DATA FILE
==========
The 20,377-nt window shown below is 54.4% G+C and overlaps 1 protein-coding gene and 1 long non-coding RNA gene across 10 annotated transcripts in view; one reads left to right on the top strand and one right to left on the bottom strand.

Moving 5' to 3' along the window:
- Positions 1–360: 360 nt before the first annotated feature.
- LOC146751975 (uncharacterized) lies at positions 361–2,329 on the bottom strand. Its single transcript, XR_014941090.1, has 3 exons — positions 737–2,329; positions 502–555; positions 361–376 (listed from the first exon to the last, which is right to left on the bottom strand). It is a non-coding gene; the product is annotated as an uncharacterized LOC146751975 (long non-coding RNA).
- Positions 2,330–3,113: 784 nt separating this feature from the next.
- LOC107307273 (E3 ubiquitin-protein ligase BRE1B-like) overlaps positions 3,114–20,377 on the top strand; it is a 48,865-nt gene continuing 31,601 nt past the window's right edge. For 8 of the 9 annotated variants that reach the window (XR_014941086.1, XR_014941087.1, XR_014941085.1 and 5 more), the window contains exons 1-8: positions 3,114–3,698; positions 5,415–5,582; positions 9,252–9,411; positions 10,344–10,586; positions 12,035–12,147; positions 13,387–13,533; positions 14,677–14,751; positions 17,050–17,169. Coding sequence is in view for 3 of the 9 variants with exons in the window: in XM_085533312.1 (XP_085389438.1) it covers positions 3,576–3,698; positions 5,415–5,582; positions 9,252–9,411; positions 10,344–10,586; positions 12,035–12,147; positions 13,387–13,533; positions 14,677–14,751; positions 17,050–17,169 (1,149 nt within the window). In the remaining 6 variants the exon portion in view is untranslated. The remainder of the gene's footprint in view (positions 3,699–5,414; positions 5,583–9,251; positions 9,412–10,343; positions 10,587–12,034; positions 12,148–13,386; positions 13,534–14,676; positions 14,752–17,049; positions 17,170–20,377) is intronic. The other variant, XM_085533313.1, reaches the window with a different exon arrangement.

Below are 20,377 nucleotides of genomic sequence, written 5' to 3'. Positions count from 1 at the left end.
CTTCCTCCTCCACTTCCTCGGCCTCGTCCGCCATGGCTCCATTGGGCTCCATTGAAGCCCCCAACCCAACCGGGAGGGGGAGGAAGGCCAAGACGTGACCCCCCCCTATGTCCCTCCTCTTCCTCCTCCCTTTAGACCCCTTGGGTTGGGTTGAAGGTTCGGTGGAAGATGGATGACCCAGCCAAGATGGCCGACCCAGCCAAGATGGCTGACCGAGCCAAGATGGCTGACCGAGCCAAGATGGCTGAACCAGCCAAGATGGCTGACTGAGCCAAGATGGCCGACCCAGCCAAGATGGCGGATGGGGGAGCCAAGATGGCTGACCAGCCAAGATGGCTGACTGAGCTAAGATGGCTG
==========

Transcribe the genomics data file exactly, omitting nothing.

The 20,377-nt window shown below is 54.4% G+C and overlaps 1 protein-coding gene and 1 long non-coding RNA gene across 10 annotated transcripts in view; one reads left to right on the top strand and one right to left on the bottom strand.

Moving 5' to 3' along the window:
- Positions 1–360: 360 nt before the first annotated feature.
- LOC146751975 (uncharacterized) lies at positions 361–2,329 on the bottom strand. Its single transcript, XR_014941090.1, has 3 exons — positions 737–2,329; positions 502–555; positions 361–376 (listed from the first exon to the last, which is right to left on the bottom strand). It is a non-coding gene; the product is annotated as an uncharacterized LOC146751975 (long non-coding RNA).
- Positions 2,330–3,113: 784 nt separating this feature from the next.
- LOC107307273 (E3 ubiquitin-protein ligase BRE1B-like) overlaps positions 3,114–20,377 on the top strand; it is a 48,865-nt gene continuing 31,601 nt past the window's right edge. For 8 of the 9 annotated variants that reach the window (XR_014941086.1, XR_014941087.1, XR_014941085.1 and 5 more), the window contains exons 1-8: positions 3,114–3,698; positions 5,415–5,582; positions 9,252–9,411; positions 10,344–10,586; positions 12,035–12,147; positions 13,387–13,533; positions 14,677–14,751; positions 17,050–17,169. Coding sequence is in view for 3 of the 9 variants with exons in the window: in XM_085533312.1 (XP_085389438.1) it covers positions 3,576–3,698; positions 5,415–5,582; positions 9,252–9,411; positions 10,344–10,586; positions 12,035–12,147; positions 13,387–13,533; positions 14,677–14,751; positions 17,050–17,169 (1,149 nt within the window). In the remaining 6 variants the exon portion in view is untranslated. The remainder of the gene's footprint in view (positions 3,699–5,414; positions 5,583–9,251; positions 9,412–10,343; positions 10,587–12,034; positions 12,148–13,386; positions 13,534–14,676; positions 14,752–17,049; positions 17,170–20,377) is intronic. The other variant, XM_085533313.1, reaches the window with a different exon arrangement.

Below are 20,377 nucleotides of genomic sequence, written 5' to 3'. Positions count from 1 at the left end.
CTTCCTCCTCCACTTCCTCGGCCTCGTCCGCCATGGCTCCATTGGGCTCCATTGAAGCCCCCAACCCAACCGGGAGGGGGAGGAAGGCCAAGACGTGACCCCCCCCTATGTCCCTCCTCTTCCTCCTCCCTTTAGACCCCTTGGGTTGGGTTGAAGGTTCGGTGGAAGATGGATGACCCAGCCAAGATGGCCGACCCAGCCAAGATGGCTGACCGAGCCAAGATGGCTGACCGAGCCAAGATGGCTGAACCAGCCAAGATGGCTGACTGAGCCAAGATGGCCGACCCAGCCAAGATGGCGGATGGGGGAGCCAAGATGGCTGACCAGCCAAGATGGCTGACTGAGCTAAGATGGCTG